Controlled burning was the most effective tool for increasing the Maryland dropwort population. While woody vegetation removal did result in an increase in population size, it was not until the wetland was burned that the population increased significantly. Additionally, after fire, the dropwort population expanded beyond the extent of the very small patch in which it had historically occurred, and the percentage of stems flowering increased.

This study highlights the challenges land managers are faced with when deciding on the most appropriate restoration tool. In a fire-suppressed environment, fire surrogates such as the manual removal of woody vegetation can result in positive effects. However, unforeseen consequences of restoration activities (e.g., increased competition) and potential negative impacts (e.g., fireline creation) must all be taken into consideration when selecting management practices that provide the greatest restoration outcomes.

Availability of data and materials

The datasets used and/or analyzed here are available from the corresponding authors on reasonable request.

Abbreviations

AIC:

Akaike information criterion

AR:

Auto-regression

BRR:

Bayesian rate ratio

BSTS:

Bayesian structural time series (R package)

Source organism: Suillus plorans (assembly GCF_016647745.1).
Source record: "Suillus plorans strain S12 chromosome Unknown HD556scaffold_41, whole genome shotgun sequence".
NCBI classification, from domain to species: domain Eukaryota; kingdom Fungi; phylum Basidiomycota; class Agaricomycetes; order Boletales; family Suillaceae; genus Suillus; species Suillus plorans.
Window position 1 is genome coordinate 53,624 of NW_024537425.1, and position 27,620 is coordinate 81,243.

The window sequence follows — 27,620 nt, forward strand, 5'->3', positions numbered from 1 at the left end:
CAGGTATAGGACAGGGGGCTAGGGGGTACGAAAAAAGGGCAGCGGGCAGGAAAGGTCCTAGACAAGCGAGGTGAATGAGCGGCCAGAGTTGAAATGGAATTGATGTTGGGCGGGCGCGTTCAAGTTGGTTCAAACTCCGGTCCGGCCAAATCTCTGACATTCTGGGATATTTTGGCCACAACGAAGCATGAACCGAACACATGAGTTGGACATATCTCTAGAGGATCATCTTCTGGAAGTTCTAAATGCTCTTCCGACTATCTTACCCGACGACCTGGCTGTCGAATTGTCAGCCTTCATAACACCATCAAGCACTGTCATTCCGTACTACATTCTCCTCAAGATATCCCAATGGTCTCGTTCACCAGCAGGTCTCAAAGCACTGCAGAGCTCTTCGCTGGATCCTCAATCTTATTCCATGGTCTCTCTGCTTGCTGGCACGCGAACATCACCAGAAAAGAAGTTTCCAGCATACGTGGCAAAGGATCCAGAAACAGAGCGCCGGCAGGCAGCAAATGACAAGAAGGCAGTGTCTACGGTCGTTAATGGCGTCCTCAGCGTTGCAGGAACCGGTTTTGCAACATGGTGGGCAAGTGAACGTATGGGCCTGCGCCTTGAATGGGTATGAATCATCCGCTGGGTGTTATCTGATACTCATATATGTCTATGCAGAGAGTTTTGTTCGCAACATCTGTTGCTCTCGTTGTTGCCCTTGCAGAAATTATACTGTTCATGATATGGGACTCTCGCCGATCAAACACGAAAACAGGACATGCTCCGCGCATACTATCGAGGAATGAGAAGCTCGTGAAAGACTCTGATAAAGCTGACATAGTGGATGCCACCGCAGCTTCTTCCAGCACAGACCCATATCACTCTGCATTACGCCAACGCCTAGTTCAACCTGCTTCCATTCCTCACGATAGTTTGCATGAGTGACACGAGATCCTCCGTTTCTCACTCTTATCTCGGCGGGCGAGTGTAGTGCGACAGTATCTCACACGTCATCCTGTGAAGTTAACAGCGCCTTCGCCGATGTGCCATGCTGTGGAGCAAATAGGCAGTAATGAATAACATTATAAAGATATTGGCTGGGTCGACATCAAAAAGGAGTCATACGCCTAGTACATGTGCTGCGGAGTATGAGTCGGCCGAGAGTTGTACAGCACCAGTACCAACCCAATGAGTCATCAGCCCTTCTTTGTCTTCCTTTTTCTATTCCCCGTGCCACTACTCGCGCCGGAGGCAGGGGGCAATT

DAG:

Directed acyclic graph

DIC:

Deviance information criterion

ITSA:

Interrupted time series model with first-order autocorrelation

MCMC:

Markov chain Monte Carlo

MPH:

Miles per hour

PDSI:

Palmer drought severity index

RH:

Relative humidity

RX:

Prescribed

SPEI:

Standardized Precipitation-Evapotranspiration Index

TNC:

The Nature Conservancy

USFWS:

US Fish and Wildlife Service

References

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Acknowledgements

This site was originally discovered by F. Hirst, D. Boone, and G. Fenwick as part of the Maryland Natural Heritage Program’s coastal bay botanical survey. The Maryland Department of Natural Resources (MD-DNR) supported the prescribed burns at this site. The staff of the Maryland/DC Chapter of TNC and MD-DNR Heritage staff were involved in data collection at this site over a 40-year period.

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DL led the project design, conducted the fieldwork, and wrote the manuscript. GC conducted the fieldwork and data analyses and wrote the manuscript. PNB conducted the data analyses, contributed to writing, and reviewed and edited the manuscript. The authors read and approved the final manuscript.

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Correspondence to Deborah Landau or Gabriel Devin Cahalan.

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Supplementary Information

Additional file 1. 

MCMC convergence trace plot for Bayesian rate ratio of cutting compared to baseline phase in a study of the causal impact of fire on Oxypolis canbyi in Maryland, USA.

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Landau, D., Cahalan, G.D. & Natesan Batley, P. Causal impact of fire on a globally rare wetland plant: a 40-year Bayesian time series analysis. fire ecol 19, 2 (2023). https://doi.org/10.1186/s42408-022-00154-3

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Keywords

  • Bayesian
  • Delmarva bay
  • Dropwort
  • Endangered species
  • Interrupted time series
  • Maryland
  • Prescribed fire
  • Single-case designs
  • Tiedemannia
  • Wetland
  • Oxypolis canbyi (J.M. Coult. & Rose) Fernald